Germany has ruled out granting a visa or asylum to Central Investigation Agency whistleblower Edward Snowden over concerns that it could worsen the already serious diplomatic row with the United States, sparked off over spy allegations.
Snowden "is not eligible for a political asylum in Germany because he is not a victim of political persecution," German Interior Minister Hans-Peter Friedrich said.
The German government will, however, examine the possibilities to interrogate him in Moscow to get new information on the US National Security Agency's spying activities, Friedrich told reporters after an emergency meeting of the parliament's intelligence committee.
The meeting discussed Snowden's offer to visit Germany to give more details of the NSA's extensive operations to access and monitor global communications that include the tapping of German Chancellor Angela Merkel's phone. He made his offer in a letter sent to the German government through Green party MP Hans-Christian Stroebele, who met him in Moscow last Thursday.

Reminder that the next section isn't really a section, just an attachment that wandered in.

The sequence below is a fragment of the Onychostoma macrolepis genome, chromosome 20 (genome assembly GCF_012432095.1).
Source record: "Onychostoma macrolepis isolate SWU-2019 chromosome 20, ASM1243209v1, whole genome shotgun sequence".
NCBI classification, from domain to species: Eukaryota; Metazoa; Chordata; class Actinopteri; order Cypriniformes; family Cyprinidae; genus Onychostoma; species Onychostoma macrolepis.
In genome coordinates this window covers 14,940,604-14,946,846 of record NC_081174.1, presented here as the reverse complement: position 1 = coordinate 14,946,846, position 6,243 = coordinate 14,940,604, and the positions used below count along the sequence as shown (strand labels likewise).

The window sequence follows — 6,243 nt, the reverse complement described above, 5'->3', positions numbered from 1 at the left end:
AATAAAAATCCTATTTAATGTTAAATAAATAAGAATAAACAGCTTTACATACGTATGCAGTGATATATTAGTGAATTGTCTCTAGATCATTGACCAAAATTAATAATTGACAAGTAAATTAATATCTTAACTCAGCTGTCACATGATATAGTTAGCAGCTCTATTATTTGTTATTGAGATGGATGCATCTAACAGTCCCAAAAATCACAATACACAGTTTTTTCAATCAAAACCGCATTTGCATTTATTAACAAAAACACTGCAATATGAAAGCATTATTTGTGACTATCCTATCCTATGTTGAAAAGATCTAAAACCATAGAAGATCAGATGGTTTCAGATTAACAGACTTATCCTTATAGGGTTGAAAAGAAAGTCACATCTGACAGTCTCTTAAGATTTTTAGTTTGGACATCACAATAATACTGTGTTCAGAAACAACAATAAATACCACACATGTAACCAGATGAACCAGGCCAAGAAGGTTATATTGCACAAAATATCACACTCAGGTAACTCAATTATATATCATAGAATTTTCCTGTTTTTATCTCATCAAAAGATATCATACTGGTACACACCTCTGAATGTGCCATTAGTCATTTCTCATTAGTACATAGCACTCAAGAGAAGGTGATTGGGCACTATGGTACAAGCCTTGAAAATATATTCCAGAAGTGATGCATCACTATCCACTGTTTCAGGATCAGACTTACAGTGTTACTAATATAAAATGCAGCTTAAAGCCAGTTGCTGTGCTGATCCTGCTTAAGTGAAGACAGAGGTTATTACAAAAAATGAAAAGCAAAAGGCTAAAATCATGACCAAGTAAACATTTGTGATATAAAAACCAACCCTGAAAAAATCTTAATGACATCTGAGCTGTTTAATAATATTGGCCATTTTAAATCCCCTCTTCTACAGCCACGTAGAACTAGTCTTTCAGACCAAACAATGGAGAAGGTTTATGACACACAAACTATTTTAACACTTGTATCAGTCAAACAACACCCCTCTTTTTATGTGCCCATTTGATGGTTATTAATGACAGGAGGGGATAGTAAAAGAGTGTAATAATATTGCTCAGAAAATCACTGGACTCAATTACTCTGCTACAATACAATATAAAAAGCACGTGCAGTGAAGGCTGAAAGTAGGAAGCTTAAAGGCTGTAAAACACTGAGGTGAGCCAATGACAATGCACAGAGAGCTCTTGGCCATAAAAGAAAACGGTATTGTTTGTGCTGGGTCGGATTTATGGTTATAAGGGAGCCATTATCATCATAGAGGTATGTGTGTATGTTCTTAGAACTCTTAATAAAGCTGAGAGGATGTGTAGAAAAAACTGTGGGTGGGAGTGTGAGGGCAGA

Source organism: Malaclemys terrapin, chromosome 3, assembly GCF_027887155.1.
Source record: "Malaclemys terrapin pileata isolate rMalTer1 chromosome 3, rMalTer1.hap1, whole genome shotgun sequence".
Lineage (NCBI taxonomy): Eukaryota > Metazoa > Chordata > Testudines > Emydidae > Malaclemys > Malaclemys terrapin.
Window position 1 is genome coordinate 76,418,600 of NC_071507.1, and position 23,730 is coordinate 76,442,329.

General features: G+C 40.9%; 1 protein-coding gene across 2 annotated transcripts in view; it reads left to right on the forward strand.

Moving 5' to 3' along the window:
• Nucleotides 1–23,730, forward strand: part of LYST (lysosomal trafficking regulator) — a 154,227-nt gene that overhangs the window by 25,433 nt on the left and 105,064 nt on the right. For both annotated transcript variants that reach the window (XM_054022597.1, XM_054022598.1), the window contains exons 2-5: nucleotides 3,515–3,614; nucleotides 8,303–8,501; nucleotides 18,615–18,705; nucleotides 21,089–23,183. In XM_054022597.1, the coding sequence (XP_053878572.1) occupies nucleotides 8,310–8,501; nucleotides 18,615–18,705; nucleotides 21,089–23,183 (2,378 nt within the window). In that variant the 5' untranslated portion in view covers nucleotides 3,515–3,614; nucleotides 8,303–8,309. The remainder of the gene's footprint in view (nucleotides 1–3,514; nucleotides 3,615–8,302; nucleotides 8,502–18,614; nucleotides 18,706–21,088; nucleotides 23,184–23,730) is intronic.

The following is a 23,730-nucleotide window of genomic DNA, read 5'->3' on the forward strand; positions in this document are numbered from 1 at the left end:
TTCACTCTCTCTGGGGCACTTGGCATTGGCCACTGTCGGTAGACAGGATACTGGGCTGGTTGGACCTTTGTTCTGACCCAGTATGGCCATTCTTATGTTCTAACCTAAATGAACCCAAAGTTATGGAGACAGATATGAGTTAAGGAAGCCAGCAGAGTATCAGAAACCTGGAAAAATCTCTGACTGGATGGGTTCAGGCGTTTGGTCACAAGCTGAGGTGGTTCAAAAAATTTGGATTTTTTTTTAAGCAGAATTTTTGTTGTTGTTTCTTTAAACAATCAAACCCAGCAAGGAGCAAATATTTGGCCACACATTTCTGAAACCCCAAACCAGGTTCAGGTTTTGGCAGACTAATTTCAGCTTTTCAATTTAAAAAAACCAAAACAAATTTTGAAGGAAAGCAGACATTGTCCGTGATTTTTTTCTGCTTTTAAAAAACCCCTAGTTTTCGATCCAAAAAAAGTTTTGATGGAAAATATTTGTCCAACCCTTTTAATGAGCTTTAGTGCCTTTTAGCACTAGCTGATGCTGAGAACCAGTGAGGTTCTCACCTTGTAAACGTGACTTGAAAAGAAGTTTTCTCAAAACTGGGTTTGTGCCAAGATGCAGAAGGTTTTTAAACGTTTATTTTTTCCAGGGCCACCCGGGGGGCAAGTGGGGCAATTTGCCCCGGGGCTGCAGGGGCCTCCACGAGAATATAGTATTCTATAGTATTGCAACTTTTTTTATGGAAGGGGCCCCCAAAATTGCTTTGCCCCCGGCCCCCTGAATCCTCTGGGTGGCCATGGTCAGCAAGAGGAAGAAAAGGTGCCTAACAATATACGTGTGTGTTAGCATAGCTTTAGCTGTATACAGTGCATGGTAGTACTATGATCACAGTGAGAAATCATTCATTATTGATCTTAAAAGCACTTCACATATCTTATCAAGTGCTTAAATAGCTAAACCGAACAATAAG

Snowden, a former National Security Advisor contractor, has been staying in Moscow after fleeing the US via Hong Kong at the end of May and he was granted a one-year asylum by the Russian authorities in June. The US has already made a request to the German government to extradite Snowden if he travels to this country. The US wants him to face trial for revealing official secrets.
Thomas Oppermann, chairman of the intelligence committee, said interrogating Snowden in Germany is not being considered at present. He cannot be invited to Germany as long as he faces the risk of being extradited to the US. Therefore, the committee decided to urge the government to examine the possibilities for questioning him in Moscow, "without putting him in difficulties," Oppermann said.
Stroebele, a Green party member of the committee, sharply criticised the government's refusal to grant Snowden asylum. Snowden "has done a great service to this nation by exposing the illegal surveillance operations" of American and British intelligence services. His revelations also contributed to the beginning of negotiations between the US and Germany on a "no spy"
agreement, Stroebele said.
The government "can prevent his extradition to the US and ensure his safety by ordering the security forces to give him protection if it really wants," he said. The meeting was briefed by the heads of Germany's external intelligence agency BND and its domestic counterpart, the Federal Office for the Protection of Constitution, on their discussions with US officials in Washington earlier this week seeking more clarifications on the NSA's surveillance activities, including the tapping of Merkel's mobile phone. They also initiated talks on a no spy agreement.